Mild Vertigo by novelist Mieko Kanai follows the protagonist, Natsumi, described as a homemaker from Tokyo with a husband and two young kids and her daily life of mundane, monotonous routines and conversations where nothing in particular really happens.

Each of the eight chapters revolves around an event in Natsumi’s life. The topic of each chapter often diverges as she reminisces, and the story transitions into a vivid flashback or sidenote before returning to the original topic at hand. Written in a fluid, immersive stream-of-conscious style, the story primarily progresses via Natsumi’s vivid inner thinking, as if the reader is embedded within her conscious, where even the smallest digressions that pass her mind upon the sight or sound of something reminding her of something else will be expressed.

With all the lengthy, descriptive, and almost poetic digressions and sidenotes, the progression of the story happens at a slow pace, which seems to complement one of the overarching topics of the book: Natsumi’s monotony of her daily life as a homemaker. Through Natsumi and her experiences, Mild Vertigo lightly touches on various topics revolving around women, especially the expectations of women placed upon her by society and those around her.

Due to the stream-of-consciousness writing style, reading Natsumi’s gripes with things such as her husband’s occasional questionable remarks or the burdens of being a mother feel all the more personal.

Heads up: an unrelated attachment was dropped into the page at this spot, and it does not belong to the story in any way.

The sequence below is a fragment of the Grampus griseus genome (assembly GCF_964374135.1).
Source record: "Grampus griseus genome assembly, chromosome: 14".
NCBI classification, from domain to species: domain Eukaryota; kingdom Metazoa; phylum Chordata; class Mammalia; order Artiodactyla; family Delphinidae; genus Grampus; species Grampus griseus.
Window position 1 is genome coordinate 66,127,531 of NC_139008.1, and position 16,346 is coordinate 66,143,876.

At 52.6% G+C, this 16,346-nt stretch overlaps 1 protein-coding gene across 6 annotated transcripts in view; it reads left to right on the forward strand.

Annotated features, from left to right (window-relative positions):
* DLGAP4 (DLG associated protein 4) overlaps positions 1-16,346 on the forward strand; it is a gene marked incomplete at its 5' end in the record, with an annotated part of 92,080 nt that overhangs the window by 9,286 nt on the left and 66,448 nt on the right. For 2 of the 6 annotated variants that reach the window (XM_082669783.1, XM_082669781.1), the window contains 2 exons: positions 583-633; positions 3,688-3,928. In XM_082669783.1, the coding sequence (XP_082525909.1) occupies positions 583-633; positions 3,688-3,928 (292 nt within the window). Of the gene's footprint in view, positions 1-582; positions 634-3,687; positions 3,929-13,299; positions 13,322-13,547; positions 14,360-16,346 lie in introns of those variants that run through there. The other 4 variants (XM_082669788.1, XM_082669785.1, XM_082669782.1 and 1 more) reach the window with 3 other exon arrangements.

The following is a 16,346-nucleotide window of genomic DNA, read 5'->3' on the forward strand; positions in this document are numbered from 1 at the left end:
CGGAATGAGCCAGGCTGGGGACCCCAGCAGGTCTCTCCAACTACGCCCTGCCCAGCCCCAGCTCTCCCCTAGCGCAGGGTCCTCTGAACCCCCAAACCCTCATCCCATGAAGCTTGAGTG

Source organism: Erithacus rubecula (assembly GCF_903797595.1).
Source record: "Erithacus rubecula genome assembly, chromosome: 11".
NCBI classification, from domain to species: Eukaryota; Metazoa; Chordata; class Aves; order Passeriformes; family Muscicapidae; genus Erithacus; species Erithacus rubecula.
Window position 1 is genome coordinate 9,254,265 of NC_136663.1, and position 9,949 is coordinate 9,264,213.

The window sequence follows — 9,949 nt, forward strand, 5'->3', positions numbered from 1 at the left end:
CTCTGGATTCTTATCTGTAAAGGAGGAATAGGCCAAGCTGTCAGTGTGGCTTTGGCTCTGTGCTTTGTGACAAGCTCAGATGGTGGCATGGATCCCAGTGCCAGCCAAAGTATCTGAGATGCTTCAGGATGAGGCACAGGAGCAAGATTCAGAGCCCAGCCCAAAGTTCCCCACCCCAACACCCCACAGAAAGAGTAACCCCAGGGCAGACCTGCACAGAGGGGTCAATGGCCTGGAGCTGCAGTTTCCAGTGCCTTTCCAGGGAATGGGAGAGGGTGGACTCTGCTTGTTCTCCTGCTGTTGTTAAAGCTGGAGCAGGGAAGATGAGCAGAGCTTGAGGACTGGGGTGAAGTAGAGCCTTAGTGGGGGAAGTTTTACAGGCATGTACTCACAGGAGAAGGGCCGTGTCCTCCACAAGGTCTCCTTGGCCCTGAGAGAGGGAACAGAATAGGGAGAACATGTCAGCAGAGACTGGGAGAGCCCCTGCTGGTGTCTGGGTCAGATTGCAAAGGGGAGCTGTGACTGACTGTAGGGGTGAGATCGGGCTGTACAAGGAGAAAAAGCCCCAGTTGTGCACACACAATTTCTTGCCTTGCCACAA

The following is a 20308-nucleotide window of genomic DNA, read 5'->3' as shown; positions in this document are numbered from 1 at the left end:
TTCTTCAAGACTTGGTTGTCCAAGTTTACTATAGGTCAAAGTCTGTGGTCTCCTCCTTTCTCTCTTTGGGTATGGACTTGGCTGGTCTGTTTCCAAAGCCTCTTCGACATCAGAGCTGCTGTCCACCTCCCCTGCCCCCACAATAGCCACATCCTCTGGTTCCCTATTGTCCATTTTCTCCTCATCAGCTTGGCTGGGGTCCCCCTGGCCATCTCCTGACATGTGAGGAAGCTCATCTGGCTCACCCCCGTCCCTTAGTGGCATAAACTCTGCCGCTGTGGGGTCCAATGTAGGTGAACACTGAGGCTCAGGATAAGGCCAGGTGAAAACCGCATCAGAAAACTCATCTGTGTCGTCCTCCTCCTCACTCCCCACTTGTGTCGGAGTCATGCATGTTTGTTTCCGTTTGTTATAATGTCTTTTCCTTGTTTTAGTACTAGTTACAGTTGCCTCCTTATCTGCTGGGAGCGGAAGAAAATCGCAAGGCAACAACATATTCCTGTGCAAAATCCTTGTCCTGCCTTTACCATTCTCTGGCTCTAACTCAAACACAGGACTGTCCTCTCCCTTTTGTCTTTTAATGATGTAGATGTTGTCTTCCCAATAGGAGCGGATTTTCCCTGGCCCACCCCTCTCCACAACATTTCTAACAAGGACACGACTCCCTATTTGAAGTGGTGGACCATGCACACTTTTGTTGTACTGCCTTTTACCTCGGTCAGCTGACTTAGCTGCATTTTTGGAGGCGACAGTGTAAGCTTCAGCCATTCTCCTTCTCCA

However, although the writing style contributes to the immersive, personal feeling of the story and helps it flow from one topic to the next, all its digressions and sidenotes in between, in a natural matter, simulating a person’s own inner thinking, also makes the novel difficult to wade through in places. With the contents and topics shifting back and forth, readers may be confused as the story’s direction. Occasionally, getting back on track to the main topic would also be confusing because the sidenote would be so lengthy and descriptive that I would forget what the original topic was even about.

It also adds to the issue that sentences are extremely long not just a few lines long, but rather, sentences are of 10 pages long (the first sentence of the book roughly spans four pages!) Moreover, the book does not utilize quotation marks with dialogues, so it could also be difficult to understand who’s saying what or even where one dialogue ends and another dialogue or description begins. The writing style takes some time to get used to and is probably the biggest obstacle when reading Mild Vertigo.

Another thing to note is that Mild Vertigo, originally written for a Japanese audience, occasionally references Japanese-specific things, such as celebrities, historical events, or even the significance of writing in the kanji and hiragana or katakana script. Fortunately, these references are mostly only mentioned in passing, and the given context clues (and a quick Google search) make it so these references should not prove to be too much of an issue for non-Japanese readers.

Overall, Mild Vertigo is recommended for someone who prefers a slow-paced story where most of the “action” is in the detailed description and dialogues. It is an insightful read as the reader is sure to sympathize with Natsumi and her daily struggles in shouldering the expectations placed upon her and her reminiscence of the past. Even if one is not a homemaker with two kids living in Tokyo, they are sure to resonate with Natsumi’s tired feelings of repetition and monotony of everyday life in a materialistic society, perhaps even finding themselves reminiscing along with Natsumi as she goes about her day.

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